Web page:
Trespass Against Us, 2017.
Directed by Adam Smith
Starring Michael Fassbender, Brendan Gleeson, Sean Harris, Lyndsey Marshal, Rory Kinnear, and Killian Scott.
An insight into the strained relationship between a son and father from an Irish travelling community.
The Cutler family is comprised of strong morals, loyalty and a spirited bond, something the audience would associate with an Irish travelling community. Trespass Against Us allows us to peer into the family and the individuals, whilst examining the internal strain between Father and Son – which is the focus of the film.
Colby (Gleeson) is the oldest and leader of the family, a stubborn, gutsy and scheming dictator he assumes responsibility for the Cutler’s misadventures as they terrorise the surrounding community. Chad (Fassbender) is his son, who has a family of his own whom he adores and we follow him as he endeavors to break free from the archetypal Irish community set-up to give his family a modern upbringing whilst battling the friction between his family and the campsite where they reside.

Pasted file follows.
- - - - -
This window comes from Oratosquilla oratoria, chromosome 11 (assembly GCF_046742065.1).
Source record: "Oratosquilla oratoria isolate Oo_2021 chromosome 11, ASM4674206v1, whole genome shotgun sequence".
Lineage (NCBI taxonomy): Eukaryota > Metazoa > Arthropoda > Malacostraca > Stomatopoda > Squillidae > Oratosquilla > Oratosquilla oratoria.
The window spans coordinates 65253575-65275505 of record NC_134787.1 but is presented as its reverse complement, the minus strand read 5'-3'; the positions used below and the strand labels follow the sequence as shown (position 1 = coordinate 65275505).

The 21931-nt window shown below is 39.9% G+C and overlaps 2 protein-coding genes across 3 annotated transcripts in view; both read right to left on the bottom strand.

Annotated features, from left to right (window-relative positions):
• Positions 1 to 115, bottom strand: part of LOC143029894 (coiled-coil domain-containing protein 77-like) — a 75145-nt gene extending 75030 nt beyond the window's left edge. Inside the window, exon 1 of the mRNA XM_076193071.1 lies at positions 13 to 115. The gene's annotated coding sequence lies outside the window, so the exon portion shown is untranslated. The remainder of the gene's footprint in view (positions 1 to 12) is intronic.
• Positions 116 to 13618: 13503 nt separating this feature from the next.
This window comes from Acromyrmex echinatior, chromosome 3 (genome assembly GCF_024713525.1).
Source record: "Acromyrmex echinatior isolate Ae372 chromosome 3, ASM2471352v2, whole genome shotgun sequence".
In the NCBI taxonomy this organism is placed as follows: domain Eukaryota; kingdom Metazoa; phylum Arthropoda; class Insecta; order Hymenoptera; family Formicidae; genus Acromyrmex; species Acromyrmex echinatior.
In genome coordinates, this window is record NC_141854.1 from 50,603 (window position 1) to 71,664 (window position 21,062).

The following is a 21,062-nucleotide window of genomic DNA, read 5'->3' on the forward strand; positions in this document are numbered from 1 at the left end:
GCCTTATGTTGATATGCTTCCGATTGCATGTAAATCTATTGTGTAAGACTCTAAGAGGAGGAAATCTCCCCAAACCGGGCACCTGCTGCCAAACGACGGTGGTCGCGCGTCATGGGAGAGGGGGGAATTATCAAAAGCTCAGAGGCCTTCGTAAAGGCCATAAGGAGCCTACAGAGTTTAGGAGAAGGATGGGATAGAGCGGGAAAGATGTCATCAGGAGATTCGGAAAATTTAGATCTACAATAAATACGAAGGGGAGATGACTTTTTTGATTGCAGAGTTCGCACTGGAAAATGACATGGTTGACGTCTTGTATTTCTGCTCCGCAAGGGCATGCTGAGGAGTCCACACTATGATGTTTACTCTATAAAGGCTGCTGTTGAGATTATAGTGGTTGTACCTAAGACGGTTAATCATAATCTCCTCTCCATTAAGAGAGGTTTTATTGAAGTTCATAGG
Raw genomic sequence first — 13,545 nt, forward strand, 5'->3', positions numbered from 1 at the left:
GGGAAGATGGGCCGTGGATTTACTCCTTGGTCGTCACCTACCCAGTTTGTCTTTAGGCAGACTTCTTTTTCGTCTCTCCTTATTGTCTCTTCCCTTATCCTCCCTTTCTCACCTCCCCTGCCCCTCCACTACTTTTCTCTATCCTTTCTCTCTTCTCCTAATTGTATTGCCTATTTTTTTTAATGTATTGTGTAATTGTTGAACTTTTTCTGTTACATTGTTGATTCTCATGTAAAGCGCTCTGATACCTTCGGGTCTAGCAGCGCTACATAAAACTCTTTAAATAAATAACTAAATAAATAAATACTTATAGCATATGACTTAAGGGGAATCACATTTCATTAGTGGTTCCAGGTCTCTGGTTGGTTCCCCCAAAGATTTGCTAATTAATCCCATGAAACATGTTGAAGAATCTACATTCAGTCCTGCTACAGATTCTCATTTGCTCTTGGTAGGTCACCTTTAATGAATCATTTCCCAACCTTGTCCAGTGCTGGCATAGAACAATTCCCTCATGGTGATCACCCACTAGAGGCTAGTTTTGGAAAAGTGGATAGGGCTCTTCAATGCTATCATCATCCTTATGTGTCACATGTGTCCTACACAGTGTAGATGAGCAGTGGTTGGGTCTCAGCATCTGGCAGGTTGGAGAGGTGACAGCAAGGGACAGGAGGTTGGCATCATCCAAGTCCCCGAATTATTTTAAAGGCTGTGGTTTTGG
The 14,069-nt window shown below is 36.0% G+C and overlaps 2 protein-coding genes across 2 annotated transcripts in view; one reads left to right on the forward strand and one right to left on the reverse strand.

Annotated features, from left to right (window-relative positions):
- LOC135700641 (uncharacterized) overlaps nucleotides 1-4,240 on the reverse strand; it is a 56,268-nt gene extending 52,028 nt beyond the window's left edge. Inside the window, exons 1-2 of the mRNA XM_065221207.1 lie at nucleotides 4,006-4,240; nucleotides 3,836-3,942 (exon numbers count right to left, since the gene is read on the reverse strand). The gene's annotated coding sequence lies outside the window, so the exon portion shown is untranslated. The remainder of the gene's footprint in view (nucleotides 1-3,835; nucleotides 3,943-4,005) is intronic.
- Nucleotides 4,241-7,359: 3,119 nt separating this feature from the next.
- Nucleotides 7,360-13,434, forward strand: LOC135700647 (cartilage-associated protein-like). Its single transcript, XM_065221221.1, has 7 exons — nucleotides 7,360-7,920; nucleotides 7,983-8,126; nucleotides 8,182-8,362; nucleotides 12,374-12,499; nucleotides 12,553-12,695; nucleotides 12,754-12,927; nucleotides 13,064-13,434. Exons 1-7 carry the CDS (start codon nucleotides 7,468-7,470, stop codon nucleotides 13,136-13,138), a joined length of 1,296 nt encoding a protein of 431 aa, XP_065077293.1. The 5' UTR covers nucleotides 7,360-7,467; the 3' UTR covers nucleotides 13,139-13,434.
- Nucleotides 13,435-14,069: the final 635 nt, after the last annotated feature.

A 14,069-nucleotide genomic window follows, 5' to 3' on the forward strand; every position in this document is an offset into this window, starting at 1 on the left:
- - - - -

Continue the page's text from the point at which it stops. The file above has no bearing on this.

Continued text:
Gleeson and Fassbender are obviously the major draws for the film but unfortunately those who are seeking a dose of vintage performances from either will have to look elsewhere.
There are some interesting concepts to Trespass Against Us; propaganda of western education, the ever-longing urge to better one’s life and the misguided loyalty towards family provides sparks of interest as the film begins. But, none of these strands are explored with conviction and depth, leading to a lack of meaningful direction which blights the film and will leave viewers seething with frustration. The fact that the acting potential of Fassbender and Gleeson have been wasted should mean that this film should be outrightly lambasted.
The aesthetic of the Colby’s lacks imagination too. It feels like a cut-price mimic of Brad Pitt’s Irish travelling community in Snatch, which was so raw and unforgiving. Dare I say it, but, it seems like such a stereotypical portrayal of an Irish travelling community that at times it felt offensive and embarrassing. A far cry from Adam Smith’s ingeniously authentic and gritty production of The Streets – Blinded by Lights all of those hazy years ago.
I guarantee those who watch Trespass Against Us will leave the cinema and ask what was actually achieved in the 99 minutes. It leaves no impression and the potential that could have elevated the film isn’t utilised.
Flickering Myth Rating – Film: ★★ / Movie: ★